Such few supplies were in the village that the pioneers went to Stevens Point for supplies with their oxen.

This information obtained from a distant cousin, Mrs. Victory Chaignot Le'Duc Foltz (age 81 in 1955) 914 Second Ave. who attended the Meuret Centennial. Victory was also born in Belfort, France and came to America in Nov. 1883. She sailed from LeHarve, France at the age of 8 yrs and her family settled in Kelly in 1884 to be near their Meuret relatives. She has resided in this area ever since.

Mrs. Victory Chaignot Le'Duc Foltz's father and Charles John Meuret's grandfather, John Henry P Meuret were first cousins.


MHMT (1905-1992)

Document #3: Copied from Meuret Family Bible and Remarks


John Henry P. Meuret and Catherine Gousett (Voltz)

Henry P. Meuret came to America in 1853 from:

AW Maire Dela Petite Fontaine

Dept. Div. Haut Rhin, France

(may have been born there)

His wife Catherine Gousett (Voltz)

AW Maire Dela Chapele

Sous Rougemont, France

(Anjeot near Belfort) copied from the bible

MHMT Remarks:

Henry P., Jacques. George, Franciou, (Frank) and other French people came to New Orleans in 1853. They stayed in this area a couple of years, then headed up the Mississippi River. Frank stayed in Beloit, Wisconsin (Newark Township) area. The rest came up to Wausau and farmed along the Eau Claire River. This area was called "Frog Town". Some Meurets left here and went to Nebraska and Iowa. They lost track of each other through the years.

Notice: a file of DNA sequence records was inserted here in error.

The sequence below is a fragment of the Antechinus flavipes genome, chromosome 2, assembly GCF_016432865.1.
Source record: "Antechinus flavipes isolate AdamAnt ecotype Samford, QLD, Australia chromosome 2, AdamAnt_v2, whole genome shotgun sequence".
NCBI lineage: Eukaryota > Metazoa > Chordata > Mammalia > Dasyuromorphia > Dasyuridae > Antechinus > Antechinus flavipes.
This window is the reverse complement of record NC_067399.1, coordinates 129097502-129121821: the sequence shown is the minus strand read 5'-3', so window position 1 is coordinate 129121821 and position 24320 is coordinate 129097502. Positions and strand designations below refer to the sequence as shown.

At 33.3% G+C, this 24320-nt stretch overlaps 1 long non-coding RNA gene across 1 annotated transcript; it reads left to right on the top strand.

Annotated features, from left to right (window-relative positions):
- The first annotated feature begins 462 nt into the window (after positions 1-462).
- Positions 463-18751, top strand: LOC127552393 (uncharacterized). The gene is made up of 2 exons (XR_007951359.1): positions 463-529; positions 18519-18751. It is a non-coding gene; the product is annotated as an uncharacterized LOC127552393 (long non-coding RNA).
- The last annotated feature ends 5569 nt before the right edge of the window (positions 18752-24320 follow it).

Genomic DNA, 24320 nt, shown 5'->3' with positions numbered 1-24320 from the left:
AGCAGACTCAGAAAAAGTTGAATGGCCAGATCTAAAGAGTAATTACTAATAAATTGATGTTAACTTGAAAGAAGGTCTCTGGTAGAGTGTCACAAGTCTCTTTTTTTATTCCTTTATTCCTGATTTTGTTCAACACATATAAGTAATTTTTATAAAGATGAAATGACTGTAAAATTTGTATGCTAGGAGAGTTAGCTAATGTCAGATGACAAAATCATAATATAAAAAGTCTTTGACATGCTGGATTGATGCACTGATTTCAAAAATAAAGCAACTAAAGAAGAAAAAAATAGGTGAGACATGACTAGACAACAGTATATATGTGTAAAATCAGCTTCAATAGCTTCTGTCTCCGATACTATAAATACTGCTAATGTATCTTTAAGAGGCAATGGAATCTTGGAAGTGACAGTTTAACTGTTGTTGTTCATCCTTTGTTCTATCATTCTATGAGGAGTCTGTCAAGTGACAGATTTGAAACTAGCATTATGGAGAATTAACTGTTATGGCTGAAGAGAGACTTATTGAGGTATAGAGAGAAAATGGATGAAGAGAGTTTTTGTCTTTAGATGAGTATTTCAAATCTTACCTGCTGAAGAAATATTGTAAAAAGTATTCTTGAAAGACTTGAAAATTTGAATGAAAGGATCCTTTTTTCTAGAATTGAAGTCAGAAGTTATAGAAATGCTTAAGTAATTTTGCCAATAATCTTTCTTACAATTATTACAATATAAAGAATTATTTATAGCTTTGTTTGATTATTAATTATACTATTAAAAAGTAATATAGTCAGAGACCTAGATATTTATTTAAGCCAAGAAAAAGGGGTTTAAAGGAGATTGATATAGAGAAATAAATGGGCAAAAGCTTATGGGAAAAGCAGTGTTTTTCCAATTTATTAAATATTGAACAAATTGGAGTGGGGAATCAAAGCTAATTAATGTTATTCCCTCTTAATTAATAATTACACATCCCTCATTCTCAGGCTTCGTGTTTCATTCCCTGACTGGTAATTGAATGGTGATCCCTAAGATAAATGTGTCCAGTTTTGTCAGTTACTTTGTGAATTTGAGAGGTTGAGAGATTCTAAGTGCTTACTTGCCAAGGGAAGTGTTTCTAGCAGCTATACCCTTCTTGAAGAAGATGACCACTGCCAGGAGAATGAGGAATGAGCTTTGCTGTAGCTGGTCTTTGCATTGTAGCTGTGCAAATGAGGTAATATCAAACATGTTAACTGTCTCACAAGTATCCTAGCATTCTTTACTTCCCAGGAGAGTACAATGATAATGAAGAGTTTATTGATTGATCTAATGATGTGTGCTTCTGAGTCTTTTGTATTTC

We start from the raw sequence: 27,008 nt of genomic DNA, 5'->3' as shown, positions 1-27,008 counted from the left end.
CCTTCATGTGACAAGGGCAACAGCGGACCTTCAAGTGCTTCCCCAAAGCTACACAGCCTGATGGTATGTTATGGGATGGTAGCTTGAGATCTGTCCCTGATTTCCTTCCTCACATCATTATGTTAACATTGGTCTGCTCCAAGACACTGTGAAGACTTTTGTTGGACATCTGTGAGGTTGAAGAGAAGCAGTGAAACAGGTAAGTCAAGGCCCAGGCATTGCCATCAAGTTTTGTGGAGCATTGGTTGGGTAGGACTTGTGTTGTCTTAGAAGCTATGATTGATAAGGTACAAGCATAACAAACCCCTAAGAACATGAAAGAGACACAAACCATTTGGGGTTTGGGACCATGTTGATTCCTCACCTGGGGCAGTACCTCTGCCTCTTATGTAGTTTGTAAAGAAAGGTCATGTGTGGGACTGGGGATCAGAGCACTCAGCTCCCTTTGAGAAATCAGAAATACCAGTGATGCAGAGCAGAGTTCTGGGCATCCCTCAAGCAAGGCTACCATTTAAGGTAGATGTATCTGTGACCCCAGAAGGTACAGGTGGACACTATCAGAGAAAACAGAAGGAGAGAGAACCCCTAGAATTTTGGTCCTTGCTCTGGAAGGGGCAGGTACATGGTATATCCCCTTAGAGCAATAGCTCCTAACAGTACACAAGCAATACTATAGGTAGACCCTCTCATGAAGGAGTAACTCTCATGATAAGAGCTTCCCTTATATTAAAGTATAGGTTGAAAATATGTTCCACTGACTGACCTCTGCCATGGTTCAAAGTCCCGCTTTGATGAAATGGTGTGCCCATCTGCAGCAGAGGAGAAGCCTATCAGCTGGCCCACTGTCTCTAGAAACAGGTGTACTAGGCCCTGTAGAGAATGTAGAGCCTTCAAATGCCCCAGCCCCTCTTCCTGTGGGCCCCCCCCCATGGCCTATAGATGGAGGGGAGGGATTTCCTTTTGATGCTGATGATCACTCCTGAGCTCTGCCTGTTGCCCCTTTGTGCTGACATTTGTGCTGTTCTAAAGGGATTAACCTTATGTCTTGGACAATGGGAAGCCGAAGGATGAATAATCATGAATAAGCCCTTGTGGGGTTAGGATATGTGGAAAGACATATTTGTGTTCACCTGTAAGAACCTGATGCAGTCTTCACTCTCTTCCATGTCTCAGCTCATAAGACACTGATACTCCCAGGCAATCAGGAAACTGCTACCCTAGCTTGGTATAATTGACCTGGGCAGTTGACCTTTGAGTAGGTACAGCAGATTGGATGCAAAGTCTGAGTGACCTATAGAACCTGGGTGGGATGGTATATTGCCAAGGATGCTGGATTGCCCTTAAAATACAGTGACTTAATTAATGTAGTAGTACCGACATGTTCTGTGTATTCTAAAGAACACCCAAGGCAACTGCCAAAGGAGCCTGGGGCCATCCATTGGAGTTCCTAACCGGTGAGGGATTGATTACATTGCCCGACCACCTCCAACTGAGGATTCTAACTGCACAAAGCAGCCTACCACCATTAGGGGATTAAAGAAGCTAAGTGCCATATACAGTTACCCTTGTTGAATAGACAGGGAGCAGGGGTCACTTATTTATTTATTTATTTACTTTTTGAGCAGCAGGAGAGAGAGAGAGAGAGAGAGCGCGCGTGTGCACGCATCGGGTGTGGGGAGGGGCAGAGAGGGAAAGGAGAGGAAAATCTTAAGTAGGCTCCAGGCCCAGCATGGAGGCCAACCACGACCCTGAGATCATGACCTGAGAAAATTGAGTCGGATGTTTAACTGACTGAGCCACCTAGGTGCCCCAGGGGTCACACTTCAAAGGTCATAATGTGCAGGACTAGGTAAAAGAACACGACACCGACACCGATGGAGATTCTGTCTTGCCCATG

I found four Meuret’s in the telephone book in Wenatchee, Wisconsin. I wrote and Harry Meuret answered my letter. That’s how we got together several generations later.

Henry P. Meuret was my Paternal Grandfather.

Margaret Meuret Tidd (written about 1978)



MHMT (1905-1992) written about 1980

#4 The Koepp Family

Emma Augusta Koepp was born in Posen, Germany, the youngest child of John Herman and Philomena Elfman Koepp. Her father was German and her mother was Dutch. Her mother died when Emma was 2 and 1/2 years old.

John Herman Koepp had a flour mill in Posen. He ground the farmers grain into flour. He was a kind, quiet man. His hobby was raising fruit trees on his ten acre tract of land.

John married again , so Emma had a step mother, who was like the story book type of step mothers we read about.

When Emma was old enough to do a little work she had to watch the geese while they ate in the stubble fields around the mill. Emma was barefoot and the stubble cut her feet. It was a lonely, monotonous job during summer vacations to watch the geese. Many times she had the geese of neighbors in the flock, too.